Female Founders Fund provides a thorough report on female founders raising Series A rounds. The total number of Series A rounds in the U.S. increased by 8% in 2015. In New York City, twelve companies with female CEOs received Series A funding in 2015, or 13% of all A rounds.
NYC venture funding has surged to nearly $8 billion of the total $59 billion national pie of venture funding. It has established itself as an ecosystem with product, marketing, and financial talent.
In the past three years or so, it’s so clear that, even if there’s a correction, there’s a foundational startup community in New York and that has never been the case before. — Robert Johnston, executive director of New York Venture Capital Association
The WSJ Greater New York writes that valuations are taking a hit even at the angel investor level as these wealthy individuals balk at investing in overpriced startups. The number of angel investors climbed to 316,500 in 2014, and have become an increasingly important part of the financing equation for early stage startups. As younger startups raise money on overpriced valuations, they will find it difficult to raise later rounds of funding.
Josh Nussbaum writes about the ideas of momentum and the probability of success. In this fantastic post, he delves into some markets where he believes there is significant momentum, such as healthcare, insurance, and payments.
When I set out to write about decision trees and power laws, my goal was to better understand the attributes in which great investors look for in early stage companies. The conclusion I came to was that all early stage companies have a high probability of failure, but the magnitude of the potential outcomes are vastly different.
This deck “Challenging conventional wisdom about consumer product investing” by saar gur and Matt Heiman at Charles River Ventures makes the case for investing in consumer categories. These categories can actually be 6x-25x the market size of popular tech verticals. These consumer brands also have great margins, compared to aggregators like Amazon, Overstock, and Zulily.
Noah Brier, the founder of Percolate, writes about the importance of on boarding new team members. He lists his tenets to the on boarding process and then talks specifically about how Percolate brings on new team members.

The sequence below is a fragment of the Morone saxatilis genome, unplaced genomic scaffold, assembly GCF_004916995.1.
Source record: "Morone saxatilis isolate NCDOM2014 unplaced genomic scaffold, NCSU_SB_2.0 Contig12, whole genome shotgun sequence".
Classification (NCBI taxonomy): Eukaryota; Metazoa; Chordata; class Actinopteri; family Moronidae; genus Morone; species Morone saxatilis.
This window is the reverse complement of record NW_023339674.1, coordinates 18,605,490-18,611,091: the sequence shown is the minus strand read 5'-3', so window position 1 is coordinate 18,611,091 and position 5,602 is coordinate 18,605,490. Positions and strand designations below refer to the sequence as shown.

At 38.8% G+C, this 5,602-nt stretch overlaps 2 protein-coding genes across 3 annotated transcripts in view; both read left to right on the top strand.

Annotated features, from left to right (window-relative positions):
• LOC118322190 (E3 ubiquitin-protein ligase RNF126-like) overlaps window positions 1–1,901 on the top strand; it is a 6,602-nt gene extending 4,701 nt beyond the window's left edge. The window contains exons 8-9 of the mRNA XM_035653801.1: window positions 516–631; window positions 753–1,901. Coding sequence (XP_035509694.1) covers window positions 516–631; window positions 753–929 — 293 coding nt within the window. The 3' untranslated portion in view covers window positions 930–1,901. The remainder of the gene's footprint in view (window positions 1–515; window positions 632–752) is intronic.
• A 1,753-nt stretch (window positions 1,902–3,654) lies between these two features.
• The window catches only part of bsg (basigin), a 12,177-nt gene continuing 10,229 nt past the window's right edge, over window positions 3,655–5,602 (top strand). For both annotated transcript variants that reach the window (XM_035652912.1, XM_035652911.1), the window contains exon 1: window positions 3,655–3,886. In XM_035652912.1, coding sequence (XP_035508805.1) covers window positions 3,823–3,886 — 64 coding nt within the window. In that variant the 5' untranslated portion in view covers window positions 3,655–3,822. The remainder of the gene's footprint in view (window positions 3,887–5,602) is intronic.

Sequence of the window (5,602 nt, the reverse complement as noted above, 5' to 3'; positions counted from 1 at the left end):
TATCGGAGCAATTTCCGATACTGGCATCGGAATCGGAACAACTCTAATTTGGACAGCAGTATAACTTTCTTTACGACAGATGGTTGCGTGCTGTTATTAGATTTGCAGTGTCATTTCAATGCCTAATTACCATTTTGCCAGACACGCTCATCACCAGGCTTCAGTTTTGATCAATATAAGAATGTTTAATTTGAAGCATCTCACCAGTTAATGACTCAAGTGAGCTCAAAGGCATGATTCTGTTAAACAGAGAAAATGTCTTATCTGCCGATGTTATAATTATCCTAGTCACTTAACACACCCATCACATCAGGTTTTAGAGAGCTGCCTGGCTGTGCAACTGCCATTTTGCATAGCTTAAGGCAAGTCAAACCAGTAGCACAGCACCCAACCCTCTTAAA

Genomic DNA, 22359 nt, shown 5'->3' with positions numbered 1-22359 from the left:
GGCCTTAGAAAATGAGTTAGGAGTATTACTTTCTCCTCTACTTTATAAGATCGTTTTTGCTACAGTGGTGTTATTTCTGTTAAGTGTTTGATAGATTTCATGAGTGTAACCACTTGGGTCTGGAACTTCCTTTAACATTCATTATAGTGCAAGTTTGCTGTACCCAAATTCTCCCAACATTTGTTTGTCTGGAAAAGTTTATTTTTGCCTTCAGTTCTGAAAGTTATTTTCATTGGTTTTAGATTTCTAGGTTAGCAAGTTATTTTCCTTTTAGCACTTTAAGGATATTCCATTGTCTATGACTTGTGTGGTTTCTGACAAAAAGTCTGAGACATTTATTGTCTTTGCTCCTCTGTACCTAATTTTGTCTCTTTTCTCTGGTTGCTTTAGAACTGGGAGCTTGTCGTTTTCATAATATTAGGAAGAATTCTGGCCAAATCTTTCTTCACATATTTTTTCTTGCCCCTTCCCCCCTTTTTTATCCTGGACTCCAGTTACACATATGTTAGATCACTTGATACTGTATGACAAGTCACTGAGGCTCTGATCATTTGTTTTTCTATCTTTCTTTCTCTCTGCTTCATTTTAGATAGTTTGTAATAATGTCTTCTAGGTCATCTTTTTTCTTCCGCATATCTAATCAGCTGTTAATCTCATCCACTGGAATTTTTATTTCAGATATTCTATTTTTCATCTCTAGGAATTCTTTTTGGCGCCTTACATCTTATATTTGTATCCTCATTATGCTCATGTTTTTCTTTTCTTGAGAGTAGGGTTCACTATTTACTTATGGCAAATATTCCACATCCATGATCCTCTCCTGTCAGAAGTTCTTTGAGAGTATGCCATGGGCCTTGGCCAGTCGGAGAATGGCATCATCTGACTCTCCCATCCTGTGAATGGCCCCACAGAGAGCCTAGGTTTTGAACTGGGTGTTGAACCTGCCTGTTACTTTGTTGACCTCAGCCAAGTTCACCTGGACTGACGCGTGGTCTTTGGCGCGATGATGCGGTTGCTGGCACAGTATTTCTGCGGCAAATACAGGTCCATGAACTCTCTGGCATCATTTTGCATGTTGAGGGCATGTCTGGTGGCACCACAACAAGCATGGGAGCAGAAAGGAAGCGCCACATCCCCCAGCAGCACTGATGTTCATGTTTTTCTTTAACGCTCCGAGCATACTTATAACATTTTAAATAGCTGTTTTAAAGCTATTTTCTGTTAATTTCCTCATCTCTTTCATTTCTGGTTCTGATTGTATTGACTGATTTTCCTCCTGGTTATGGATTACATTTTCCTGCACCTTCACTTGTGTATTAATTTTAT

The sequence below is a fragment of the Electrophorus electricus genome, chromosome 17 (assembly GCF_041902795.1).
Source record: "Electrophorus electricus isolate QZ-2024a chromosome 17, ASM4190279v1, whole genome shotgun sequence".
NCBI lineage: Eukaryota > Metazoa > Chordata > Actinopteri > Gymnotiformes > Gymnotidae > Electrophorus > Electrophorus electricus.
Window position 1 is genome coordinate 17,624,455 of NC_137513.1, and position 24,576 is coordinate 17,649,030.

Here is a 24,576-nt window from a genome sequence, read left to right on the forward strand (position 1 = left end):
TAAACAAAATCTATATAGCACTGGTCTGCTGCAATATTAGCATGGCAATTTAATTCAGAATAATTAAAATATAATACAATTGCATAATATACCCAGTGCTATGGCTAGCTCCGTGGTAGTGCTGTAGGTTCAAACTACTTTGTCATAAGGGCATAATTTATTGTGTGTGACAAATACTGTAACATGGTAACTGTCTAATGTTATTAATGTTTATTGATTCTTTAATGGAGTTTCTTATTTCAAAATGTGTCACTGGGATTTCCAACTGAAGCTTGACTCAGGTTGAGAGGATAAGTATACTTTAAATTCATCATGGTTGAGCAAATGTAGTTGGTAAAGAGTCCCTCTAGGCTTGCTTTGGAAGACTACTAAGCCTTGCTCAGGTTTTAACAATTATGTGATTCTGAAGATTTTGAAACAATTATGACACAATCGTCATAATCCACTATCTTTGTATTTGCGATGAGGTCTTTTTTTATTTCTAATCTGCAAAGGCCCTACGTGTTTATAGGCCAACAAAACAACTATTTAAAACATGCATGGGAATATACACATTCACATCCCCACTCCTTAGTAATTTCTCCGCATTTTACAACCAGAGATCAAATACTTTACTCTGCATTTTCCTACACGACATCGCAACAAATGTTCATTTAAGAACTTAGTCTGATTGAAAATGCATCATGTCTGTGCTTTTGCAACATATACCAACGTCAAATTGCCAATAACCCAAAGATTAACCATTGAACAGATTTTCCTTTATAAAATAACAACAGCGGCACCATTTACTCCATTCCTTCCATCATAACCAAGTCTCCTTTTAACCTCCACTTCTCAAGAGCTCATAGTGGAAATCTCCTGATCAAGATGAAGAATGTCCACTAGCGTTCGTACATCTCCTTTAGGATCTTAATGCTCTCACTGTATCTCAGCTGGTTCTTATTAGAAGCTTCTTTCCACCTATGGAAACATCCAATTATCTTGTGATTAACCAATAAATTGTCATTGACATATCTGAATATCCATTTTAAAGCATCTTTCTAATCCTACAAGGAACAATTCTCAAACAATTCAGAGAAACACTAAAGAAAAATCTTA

Aaron Levie announced his new Stanford course “The Industrialist’s Dilemma.” This great table shows shows how products from the industrial age differ from products in the digital age:
This extremely long read by Mark Harris discusses how one Kickstarter company raised millions of dollars to build a palm sized drone and then delivered nothing. The author recommends that Kickstarter revamp its process when it comes to projects with highly complex hardware and vast sums of money. (The end of the article contains a brief summary.)
Jeff Carter writes about the virtual impossibility of startups co-existing with mega corporations. His advice:
The whole key is where you enter. If you are going to be successful, you need to identify the right champion inside the company that can carry the ball through the bureaucracy. Selling into them requires a large amount of prep work to actually figure out who that is. If your startup business hinges on selling to big corporations, make sure that you have a sales team that has experience selling to your target market. If you don’t have someone with that experience, that prep work is rarely worth the startups time.
Josh Guttman of Softbank discusses what he sees as the emerging technology of 2016. He goes into his reasoning behind each of these trends: advancements in Artificial Intelligence, leaders emerge in real estate tech, FANG (Facebook, Amazon, Netflix, Google) will continue to dominate and Apple may underperform, the on-demand economy will subside, late stage valuations will come back down to reality, New York will continue to grow as the nation’s fastest growing market for software development.